Sounds like a reality show?  Well, these numbers are what we have to work with throughout the 6 week time period.  9 individuals of Siloam’s Community Health Immersion programs (CHI) have to work with $554 on average per 2 weeks.

First week shopping trip, the CHI participants find values at the local Aldi store.

First week shopping trip, the CHI participants find values at the local Aldi store.

In addition to living within the refugee community at the Highlands, the participants have to work with each other in order to survive the food budget set to imitate the food stamps that most of the families in the Highlands receive.  We also received $60 per person for personal spending for the whole 6 weeks.

…$1.47 per meal?

When we first obtained the gift cards containing the budget, I had mixed feelings.  I was excited to get underway with the program and start a new life with 8 others.  However, $1.47 per meal? How are we going to do that?  In addition to the budget, we were expected to include the four essential parts listed in MyPlate: grains, vegetables, fruits, and protein.  The task seemed impossible and daunting.  May the odds be ever in our favor.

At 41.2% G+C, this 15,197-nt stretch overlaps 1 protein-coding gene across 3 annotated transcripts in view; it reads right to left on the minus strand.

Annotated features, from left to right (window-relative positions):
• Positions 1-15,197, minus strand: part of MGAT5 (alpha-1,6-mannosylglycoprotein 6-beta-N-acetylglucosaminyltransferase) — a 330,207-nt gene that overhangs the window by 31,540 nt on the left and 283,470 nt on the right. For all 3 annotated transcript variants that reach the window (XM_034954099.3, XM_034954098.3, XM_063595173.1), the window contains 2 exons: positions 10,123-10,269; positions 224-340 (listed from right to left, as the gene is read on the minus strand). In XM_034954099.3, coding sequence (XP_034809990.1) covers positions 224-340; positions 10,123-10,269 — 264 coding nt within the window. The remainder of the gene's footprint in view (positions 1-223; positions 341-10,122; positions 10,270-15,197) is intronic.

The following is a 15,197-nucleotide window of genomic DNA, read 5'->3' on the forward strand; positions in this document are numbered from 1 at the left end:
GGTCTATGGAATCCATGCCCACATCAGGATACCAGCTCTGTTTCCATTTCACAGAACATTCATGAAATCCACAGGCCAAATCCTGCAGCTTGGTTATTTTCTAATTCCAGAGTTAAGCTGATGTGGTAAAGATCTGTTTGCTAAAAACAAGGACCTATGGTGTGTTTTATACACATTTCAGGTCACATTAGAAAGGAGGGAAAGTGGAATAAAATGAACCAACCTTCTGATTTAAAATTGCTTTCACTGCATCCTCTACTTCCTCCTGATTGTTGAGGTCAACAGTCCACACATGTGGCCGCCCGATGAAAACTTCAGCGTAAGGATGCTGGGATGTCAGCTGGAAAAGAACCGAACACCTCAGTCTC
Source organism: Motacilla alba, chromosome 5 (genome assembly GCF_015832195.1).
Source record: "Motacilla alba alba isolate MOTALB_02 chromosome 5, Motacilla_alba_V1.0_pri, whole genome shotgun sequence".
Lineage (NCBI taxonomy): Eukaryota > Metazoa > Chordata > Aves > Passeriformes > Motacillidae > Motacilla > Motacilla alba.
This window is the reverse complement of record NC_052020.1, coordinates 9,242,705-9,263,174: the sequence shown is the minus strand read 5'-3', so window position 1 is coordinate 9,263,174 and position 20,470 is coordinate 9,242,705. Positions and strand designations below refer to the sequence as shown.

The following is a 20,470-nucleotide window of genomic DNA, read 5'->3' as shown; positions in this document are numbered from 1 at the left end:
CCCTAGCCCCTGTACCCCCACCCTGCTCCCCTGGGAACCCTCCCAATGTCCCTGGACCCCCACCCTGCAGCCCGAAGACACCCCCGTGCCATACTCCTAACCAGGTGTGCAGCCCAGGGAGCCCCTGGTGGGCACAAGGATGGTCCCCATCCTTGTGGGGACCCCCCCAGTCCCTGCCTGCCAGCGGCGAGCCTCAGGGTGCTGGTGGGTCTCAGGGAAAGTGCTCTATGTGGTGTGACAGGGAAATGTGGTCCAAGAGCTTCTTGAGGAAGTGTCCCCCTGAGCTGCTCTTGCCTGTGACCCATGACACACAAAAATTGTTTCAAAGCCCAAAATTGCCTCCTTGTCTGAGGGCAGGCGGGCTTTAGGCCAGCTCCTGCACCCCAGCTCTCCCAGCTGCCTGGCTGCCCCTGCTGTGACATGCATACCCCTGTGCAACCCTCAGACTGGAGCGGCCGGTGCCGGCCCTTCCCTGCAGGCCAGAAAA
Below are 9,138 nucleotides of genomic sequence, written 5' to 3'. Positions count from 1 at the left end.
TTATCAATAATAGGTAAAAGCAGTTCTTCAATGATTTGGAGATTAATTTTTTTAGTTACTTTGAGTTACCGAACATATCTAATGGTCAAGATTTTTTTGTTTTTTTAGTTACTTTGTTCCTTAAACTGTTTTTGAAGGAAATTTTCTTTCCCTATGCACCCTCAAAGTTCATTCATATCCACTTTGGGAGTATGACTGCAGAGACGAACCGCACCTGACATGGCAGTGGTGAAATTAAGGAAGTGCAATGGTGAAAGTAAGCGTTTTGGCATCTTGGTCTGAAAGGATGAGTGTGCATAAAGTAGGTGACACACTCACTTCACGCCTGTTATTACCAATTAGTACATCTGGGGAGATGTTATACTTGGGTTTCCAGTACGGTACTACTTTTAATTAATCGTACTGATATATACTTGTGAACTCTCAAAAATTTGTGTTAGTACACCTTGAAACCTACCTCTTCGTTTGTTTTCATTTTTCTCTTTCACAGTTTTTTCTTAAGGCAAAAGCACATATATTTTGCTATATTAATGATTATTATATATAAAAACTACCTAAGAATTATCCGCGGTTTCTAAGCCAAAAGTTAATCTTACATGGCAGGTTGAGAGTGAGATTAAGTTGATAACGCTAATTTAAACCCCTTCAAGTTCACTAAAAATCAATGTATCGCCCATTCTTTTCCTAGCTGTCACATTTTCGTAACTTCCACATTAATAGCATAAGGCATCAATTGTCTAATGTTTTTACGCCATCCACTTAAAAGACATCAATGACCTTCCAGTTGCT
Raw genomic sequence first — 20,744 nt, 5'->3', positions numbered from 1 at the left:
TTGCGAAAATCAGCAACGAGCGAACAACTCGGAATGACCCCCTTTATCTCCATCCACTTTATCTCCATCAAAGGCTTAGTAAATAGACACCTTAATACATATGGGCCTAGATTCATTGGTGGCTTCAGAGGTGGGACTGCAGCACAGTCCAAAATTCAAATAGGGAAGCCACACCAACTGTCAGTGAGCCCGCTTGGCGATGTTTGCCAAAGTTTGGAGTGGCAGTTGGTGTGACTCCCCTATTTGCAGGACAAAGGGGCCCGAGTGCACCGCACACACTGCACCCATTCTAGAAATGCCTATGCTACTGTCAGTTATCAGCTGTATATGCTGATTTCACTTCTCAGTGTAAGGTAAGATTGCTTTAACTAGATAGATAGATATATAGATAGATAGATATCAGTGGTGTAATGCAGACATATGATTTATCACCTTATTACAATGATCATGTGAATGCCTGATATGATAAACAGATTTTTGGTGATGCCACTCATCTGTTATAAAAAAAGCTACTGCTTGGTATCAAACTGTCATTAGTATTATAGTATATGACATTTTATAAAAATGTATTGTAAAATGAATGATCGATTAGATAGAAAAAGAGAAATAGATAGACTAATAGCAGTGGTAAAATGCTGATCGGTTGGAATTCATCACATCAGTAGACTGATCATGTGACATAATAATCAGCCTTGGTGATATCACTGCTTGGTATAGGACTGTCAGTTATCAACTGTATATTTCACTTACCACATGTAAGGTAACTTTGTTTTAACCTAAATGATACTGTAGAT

The task seemed impossible and daunting.

The CHI crew gathers for "family meals" each evening.

The CHI crew gathers for “family meals” each evening.

On the first day of grocery shopping, the group decided to come up with a battle plan.  We could not just go out there and hope for the best.  One of us suggested that we go to Aldi, a grocery store frequently used by our neighbors.  We accomplished our first shopping with ease, spending about $100 on groceries for the meals for the following week.  However, as the week progressed, we began spending money on things that were unnecessary to our survival. I guess seeing the overwhelming choices presented at Walmart got us excited.  The spending spree stopped short thanks to some of our analytical members; they directed us towards “the light.” Despite cutting down on shopping at places like Walmart, which was surprisingly expensive, we still needed some assistance.